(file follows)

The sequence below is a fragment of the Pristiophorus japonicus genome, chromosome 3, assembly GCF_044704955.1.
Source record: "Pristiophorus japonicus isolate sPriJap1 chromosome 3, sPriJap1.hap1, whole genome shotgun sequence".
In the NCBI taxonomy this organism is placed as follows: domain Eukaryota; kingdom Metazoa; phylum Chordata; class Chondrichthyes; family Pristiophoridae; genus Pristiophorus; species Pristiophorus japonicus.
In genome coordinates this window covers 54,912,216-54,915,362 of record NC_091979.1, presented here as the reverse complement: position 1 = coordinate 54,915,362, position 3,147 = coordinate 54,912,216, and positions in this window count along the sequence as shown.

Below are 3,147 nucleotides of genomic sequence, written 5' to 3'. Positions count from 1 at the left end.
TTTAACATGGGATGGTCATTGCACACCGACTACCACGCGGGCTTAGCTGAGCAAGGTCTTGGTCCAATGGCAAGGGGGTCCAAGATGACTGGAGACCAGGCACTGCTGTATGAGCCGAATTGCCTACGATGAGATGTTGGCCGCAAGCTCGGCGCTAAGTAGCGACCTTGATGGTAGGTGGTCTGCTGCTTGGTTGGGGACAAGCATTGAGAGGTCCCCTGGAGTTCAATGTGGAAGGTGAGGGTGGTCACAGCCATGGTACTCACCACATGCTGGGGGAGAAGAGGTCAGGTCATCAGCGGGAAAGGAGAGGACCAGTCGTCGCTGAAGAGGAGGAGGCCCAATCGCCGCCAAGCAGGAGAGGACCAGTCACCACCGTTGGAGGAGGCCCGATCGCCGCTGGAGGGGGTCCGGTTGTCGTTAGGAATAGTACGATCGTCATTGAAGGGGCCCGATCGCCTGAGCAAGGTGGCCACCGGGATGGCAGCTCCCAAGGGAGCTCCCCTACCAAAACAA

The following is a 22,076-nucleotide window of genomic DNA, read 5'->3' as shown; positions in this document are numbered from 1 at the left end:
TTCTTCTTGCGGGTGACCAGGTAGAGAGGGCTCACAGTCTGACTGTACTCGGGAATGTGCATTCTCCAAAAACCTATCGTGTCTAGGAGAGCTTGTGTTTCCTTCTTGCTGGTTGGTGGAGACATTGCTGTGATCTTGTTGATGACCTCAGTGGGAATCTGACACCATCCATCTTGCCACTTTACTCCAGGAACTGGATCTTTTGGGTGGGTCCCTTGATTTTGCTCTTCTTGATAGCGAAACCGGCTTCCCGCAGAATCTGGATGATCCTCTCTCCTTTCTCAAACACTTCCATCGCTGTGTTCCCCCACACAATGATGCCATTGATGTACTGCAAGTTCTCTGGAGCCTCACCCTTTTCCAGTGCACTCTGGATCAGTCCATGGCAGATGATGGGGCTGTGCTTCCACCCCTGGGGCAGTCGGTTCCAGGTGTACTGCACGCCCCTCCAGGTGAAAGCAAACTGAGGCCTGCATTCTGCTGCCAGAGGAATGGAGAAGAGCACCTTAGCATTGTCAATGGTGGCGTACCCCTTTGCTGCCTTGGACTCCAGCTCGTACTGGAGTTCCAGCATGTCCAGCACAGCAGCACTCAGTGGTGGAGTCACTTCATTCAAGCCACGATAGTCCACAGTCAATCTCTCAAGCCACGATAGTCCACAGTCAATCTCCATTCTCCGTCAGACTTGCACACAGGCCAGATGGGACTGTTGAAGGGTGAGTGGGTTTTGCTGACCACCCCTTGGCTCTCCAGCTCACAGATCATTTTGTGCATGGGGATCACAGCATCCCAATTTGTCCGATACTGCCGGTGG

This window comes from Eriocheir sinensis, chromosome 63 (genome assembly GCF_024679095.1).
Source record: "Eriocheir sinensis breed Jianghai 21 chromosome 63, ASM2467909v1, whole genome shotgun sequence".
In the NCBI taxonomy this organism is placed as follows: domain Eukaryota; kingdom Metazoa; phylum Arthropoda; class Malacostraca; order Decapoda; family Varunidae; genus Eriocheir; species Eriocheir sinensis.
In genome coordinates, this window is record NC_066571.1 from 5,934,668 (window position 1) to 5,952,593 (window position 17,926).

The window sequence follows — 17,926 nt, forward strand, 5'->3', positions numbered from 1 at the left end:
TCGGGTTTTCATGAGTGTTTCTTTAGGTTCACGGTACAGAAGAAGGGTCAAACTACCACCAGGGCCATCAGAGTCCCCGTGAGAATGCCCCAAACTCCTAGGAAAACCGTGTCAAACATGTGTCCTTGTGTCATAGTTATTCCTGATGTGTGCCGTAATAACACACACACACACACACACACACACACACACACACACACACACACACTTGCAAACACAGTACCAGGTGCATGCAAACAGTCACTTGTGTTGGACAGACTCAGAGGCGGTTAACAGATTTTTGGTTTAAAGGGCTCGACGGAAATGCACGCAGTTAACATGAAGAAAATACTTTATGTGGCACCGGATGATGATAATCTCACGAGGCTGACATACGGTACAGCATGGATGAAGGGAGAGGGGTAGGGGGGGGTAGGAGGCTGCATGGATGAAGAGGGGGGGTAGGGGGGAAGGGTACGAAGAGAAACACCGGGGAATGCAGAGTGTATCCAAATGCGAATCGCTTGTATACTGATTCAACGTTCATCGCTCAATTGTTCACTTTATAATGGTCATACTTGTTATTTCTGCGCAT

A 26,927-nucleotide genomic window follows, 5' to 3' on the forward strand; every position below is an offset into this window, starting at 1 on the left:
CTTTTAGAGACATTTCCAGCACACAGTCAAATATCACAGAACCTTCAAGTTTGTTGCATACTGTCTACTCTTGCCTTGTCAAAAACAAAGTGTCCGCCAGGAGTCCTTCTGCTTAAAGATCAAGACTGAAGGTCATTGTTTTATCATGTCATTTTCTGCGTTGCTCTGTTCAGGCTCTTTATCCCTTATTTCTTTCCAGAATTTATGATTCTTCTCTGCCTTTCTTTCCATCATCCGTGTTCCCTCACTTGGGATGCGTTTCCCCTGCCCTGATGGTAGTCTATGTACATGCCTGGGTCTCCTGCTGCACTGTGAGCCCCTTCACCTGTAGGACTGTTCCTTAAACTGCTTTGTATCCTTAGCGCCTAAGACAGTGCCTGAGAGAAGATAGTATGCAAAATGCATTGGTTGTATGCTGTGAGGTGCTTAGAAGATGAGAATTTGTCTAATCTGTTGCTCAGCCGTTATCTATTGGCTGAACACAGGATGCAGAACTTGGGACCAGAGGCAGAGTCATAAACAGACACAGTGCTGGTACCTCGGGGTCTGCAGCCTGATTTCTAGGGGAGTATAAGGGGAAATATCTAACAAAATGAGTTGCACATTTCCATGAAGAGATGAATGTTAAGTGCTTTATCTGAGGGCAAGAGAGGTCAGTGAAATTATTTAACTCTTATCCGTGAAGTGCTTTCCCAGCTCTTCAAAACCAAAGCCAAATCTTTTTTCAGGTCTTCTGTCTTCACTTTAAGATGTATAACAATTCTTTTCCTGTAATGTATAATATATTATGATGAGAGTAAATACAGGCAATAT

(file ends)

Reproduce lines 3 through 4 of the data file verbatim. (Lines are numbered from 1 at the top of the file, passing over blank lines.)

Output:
In the NCBI taxonomy this organism is placed as follows: domain Eukaryota; kingdom Metazoa; phylum Chordata; class Chondrichthyes; family Pristiophoridae; genus Pristiophorus; species Pristiophorus japonicus.
In genome coordinates this window covers 54,912,216-54,915,362 of record NC_091979.1, presented here as the reverse complement: position 1 = coordinate 54,915,362, position 3,147 = coordinate 54,912,216, and positions in this window count along the sequence as shown.